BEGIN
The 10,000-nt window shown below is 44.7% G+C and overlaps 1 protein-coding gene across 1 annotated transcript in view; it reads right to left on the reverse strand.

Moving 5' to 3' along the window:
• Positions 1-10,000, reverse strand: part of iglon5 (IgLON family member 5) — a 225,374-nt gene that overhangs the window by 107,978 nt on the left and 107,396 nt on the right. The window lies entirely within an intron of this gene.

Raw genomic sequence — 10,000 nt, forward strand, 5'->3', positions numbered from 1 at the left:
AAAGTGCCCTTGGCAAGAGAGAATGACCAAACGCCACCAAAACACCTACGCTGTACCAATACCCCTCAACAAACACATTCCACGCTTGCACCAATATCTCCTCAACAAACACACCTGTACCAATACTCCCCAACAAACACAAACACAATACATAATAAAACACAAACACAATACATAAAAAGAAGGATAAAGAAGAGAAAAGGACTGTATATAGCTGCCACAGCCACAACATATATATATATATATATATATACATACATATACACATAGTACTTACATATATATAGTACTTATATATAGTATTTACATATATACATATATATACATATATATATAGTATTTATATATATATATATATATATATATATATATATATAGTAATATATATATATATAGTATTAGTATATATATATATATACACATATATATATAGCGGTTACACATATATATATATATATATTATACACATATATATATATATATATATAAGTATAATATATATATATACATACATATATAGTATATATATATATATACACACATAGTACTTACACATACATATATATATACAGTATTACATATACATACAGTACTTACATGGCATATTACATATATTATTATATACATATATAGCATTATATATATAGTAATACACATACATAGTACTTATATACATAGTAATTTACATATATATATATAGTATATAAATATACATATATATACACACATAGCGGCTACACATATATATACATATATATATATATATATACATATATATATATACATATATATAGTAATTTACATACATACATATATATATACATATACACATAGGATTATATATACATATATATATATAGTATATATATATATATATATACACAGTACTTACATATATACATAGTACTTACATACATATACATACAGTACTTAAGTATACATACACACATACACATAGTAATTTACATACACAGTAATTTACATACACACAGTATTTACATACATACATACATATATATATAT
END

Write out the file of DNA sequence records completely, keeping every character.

The 10,000-nt window shown below is 44.7% G+C and overlaps 1 protein-coding gene across 1 annotated transcript in view; it reads right to left on the reverse strand.

Moving 5' to 3' along the window:
• Positions 1-10,000, reverse strand: part of iglon5 (IgLON family member 5) — a 225,374-nt gene that overhangs the window by 107,978 nt on the left and 107,396 nt on the right. The window lies entirely within an intron of this gene.

Raw genomic sequence — 10,000 nt, forward strand, 5'->3', positions numbered from 1 at the left:
AAAGTGCCCTTGGCAAGAGAGAATGACCAAACGCCACCAAAACACCTACGCTGTACCAATACCCCTCAACAAACACATTCCACGCTTGCACCAATATCTCCTCAACAAACACACCTGTACCAATACTCCCCAACAAACACAAACACAATACATAATAAAACACAAACACAATACATAAAAAGAAGGATAAAGAAGAGAAAAGGACTGTATATAGCTGCCACAGCCACAACATATATATATATATATATATATACATACATATACACATAGTACTTACATATATATAGTACTTATATATAGTATTTACATATATACATATATATACATATATATATAGTATTTATATATATATATATATATATATATATATATATATAGTAATATATATATATATAGTATTAGTATATATATATATATACACATATATATATAGCGGTTACACATATATATATATATATATTATACACATATATATATATATATATATAAGTATAATATATATATATACATACATATATAGTATATATATATATATACACACATAGTACTTACACATACATATATATATACAGTATTACATATACATACAGTACTTACATGGCATATTACATATATTATTATATACATATATAGCATTATATATATAGTAATACACATACATAGTACTTATATACATAGTAATTTACATATATATATATAGTATATAAATATACATATATATACACACATAGCGGCTACACATATATATACATATATATATATATATATACATATATATATATACATATATATAGTAATTTACATACATACATATATATATACATATACACATAGGATTATATATACATATATATATATAGTATATATATATATATATATACACAGTACTTACATATATACATAGTACTTACATACATATACATACAGTACTTAAGTATACATACACACATACACATAGTAATTTACATACACAGTAATTTACATACACACAGTATTTACATACATACATACATATATATATAT